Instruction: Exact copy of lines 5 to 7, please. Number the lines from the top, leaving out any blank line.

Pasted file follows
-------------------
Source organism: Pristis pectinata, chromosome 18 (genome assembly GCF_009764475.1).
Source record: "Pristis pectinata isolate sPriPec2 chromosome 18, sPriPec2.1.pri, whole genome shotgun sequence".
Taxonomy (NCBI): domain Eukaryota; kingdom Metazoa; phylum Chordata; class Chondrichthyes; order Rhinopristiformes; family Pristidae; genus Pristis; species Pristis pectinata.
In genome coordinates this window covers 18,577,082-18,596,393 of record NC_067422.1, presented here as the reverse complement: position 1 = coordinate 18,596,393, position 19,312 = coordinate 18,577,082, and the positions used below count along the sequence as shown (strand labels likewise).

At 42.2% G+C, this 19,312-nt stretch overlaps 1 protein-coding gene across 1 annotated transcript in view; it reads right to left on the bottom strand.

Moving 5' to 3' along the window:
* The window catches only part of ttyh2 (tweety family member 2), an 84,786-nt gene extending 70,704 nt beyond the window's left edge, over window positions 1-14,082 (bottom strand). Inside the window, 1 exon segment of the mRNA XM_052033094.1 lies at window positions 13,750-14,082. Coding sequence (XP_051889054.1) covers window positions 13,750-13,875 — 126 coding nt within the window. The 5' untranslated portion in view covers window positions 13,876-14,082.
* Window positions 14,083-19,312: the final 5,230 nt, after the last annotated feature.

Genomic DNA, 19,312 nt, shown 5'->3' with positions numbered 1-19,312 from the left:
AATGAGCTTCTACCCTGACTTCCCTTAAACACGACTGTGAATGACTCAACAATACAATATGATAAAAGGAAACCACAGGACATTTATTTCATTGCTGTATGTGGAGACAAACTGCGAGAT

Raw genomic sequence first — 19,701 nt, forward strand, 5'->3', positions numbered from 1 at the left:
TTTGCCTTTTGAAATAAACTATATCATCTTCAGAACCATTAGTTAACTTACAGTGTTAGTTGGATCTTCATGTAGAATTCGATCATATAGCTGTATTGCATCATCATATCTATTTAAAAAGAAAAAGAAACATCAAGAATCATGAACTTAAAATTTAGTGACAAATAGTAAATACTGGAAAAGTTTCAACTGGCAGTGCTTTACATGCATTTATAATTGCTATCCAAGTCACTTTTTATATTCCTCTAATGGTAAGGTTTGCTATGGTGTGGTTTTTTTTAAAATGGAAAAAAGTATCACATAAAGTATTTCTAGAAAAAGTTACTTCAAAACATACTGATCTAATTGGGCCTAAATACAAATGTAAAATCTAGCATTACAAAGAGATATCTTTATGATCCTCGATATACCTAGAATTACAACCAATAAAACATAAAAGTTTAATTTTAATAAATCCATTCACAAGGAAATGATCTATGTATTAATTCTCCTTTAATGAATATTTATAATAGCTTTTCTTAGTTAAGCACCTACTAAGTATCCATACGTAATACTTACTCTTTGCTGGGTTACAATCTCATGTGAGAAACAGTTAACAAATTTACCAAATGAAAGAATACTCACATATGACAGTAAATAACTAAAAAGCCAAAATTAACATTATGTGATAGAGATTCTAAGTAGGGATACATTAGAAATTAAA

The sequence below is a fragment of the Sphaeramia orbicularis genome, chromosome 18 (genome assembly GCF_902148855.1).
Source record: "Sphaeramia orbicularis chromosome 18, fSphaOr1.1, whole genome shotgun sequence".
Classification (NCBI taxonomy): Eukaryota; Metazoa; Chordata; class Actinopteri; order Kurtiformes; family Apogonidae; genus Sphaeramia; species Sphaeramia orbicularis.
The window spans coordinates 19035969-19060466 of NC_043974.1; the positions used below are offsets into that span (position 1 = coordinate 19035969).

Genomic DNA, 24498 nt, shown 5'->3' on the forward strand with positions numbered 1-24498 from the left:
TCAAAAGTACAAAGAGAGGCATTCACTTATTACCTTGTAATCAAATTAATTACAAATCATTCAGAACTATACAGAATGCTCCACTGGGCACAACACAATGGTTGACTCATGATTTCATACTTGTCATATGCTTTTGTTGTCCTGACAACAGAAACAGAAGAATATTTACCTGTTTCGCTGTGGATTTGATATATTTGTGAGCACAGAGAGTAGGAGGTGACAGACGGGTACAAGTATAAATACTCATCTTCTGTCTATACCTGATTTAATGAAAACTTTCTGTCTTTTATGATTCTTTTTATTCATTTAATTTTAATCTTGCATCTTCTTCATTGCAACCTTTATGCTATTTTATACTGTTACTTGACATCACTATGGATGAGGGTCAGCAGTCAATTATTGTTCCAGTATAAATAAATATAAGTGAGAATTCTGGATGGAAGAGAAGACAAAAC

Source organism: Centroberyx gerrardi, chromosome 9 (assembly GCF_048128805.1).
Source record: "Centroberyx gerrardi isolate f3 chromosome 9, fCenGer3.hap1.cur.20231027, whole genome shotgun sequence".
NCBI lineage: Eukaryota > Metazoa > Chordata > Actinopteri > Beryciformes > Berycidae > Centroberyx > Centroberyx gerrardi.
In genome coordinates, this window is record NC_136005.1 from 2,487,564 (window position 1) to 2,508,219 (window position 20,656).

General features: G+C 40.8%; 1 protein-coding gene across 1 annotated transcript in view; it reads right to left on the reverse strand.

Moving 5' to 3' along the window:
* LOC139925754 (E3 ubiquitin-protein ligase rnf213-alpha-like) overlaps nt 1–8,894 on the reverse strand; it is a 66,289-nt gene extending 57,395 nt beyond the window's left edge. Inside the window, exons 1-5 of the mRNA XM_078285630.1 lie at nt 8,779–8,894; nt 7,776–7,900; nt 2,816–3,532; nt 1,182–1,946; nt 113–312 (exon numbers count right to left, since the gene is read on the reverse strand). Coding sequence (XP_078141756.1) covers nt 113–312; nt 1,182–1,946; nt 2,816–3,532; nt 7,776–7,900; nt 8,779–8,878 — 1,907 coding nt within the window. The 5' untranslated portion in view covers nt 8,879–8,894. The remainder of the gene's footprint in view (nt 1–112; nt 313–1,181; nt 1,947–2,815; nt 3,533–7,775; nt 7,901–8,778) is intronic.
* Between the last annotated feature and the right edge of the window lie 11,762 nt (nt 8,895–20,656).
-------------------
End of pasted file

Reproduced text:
At 42.2% G+C, this 19,312-nt stretch overlaps 1 protein-coding gene across 1 annotated transcript in view; it reads right to left on the bottom strand.

Moving 5' to 3' along the window:
* The window catches only part of ttyh2 (tweety family member 2), an 84,786-nt gene extending 70,704 nt beyond the window's left edge, over window positions 1-14,082 (bottom strand). Inside the window, 1 exon segment of the mRNA XM_052033094.1 lies at window positions 13,750-14,082. Coding sequence (XP_051889054.1) covers window positions 13,750-13,875 — 126 coding nt within the window. The 5' untranslated portion in view covers window positions 13,876-14,082.